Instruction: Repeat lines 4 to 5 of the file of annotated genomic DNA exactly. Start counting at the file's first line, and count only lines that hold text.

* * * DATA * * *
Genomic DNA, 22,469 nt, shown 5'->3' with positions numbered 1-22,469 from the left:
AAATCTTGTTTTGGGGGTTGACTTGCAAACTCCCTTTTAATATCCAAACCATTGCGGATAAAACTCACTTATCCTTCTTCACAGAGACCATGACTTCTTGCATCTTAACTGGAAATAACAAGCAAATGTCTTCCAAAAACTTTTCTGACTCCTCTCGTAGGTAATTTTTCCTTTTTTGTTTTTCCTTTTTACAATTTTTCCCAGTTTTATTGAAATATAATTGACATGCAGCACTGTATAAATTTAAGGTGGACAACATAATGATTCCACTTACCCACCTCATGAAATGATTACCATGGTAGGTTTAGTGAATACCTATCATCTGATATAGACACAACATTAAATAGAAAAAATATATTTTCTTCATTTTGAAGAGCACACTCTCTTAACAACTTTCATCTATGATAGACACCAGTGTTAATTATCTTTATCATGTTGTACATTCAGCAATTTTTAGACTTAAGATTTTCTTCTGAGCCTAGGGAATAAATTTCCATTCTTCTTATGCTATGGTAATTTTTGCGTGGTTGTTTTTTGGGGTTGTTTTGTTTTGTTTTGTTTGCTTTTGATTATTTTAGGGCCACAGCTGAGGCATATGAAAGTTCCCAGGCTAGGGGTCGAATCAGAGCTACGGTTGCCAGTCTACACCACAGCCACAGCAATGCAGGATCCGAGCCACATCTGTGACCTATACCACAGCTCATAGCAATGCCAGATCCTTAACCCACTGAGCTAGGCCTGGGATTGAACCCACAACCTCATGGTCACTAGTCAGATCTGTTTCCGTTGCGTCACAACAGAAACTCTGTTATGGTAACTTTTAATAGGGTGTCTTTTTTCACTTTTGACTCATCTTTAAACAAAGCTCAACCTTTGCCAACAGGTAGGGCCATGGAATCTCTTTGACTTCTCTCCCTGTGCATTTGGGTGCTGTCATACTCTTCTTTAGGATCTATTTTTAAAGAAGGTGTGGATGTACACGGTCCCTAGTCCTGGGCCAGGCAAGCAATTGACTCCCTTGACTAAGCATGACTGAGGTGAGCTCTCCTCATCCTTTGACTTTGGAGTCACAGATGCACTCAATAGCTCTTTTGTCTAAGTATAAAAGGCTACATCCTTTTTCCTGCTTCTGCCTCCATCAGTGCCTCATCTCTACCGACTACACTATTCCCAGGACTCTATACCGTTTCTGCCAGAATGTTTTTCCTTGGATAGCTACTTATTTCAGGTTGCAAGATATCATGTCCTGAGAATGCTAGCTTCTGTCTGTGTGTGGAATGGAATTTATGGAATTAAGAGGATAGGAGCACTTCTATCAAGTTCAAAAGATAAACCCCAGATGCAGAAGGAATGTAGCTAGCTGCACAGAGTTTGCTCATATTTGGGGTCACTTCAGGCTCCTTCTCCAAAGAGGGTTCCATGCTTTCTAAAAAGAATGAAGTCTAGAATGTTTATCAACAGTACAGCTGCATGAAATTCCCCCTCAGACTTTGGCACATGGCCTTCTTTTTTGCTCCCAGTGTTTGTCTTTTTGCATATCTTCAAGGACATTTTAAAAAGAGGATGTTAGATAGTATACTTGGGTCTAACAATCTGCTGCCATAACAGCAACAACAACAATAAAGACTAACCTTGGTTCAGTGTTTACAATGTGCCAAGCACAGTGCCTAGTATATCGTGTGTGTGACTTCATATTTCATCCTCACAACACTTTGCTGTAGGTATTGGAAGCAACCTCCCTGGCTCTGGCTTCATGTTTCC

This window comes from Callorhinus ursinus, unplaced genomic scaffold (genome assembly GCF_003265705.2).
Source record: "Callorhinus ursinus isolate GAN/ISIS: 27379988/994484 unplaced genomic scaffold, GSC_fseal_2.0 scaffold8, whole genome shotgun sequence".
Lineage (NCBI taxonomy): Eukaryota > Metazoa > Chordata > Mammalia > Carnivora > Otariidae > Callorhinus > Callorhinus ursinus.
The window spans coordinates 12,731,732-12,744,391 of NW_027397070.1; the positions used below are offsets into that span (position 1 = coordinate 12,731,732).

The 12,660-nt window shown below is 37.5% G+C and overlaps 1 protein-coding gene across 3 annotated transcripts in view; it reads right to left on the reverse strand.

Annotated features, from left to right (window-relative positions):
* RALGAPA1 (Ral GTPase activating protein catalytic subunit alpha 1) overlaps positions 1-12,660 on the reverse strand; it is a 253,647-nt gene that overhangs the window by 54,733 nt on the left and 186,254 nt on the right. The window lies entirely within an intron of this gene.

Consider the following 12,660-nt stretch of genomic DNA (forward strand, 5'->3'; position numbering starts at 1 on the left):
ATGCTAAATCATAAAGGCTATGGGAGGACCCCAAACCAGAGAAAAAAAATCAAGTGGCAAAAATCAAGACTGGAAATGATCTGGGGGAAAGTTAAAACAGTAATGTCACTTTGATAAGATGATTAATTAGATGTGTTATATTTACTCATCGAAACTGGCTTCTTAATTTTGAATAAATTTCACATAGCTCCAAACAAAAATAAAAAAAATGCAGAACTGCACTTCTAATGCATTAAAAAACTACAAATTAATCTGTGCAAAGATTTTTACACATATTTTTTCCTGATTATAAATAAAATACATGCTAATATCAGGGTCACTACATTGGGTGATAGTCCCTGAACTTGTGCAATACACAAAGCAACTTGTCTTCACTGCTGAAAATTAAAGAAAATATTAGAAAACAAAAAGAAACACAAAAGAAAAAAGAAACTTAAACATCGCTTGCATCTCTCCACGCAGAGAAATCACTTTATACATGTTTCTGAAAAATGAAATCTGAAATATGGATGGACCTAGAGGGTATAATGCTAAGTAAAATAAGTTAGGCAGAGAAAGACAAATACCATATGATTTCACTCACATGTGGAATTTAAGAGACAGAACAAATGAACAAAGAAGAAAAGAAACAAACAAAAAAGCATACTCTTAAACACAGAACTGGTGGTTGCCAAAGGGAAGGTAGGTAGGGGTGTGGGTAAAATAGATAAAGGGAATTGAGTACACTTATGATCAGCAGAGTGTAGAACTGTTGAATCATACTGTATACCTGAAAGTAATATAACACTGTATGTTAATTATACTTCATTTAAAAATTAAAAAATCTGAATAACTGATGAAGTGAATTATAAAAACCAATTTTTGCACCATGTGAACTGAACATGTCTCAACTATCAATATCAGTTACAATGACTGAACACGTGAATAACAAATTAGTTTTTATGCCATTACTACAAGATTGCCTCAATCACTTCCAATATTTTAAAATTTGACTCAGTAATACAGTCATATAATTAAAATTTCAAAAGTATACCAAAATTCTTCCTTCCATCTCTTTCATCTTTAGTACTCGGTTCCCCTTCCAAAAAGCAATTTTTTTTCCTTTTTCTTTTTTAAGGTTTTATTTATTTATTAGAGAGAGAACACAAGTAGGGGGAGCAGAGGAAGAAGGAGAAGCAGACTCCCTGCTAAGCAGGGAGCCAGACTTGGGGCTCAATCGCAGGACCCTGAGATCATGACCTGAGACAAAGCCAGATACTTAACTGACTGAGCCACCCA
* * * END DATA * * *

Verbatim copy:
Source record: "Callorhinus ursinus isolate GAN/ISIS: 27379988/994484 unplaced genomic scaffold, GSC_fseal_2.0 scaffold8, whole genome shotgun sequence".
Lineage (NCBI taxonomy): Eukaryota > Metazoa > Chordata > Mammalia > Carnivora > Otariidae > Callorhinus > Callorhinus ursinus.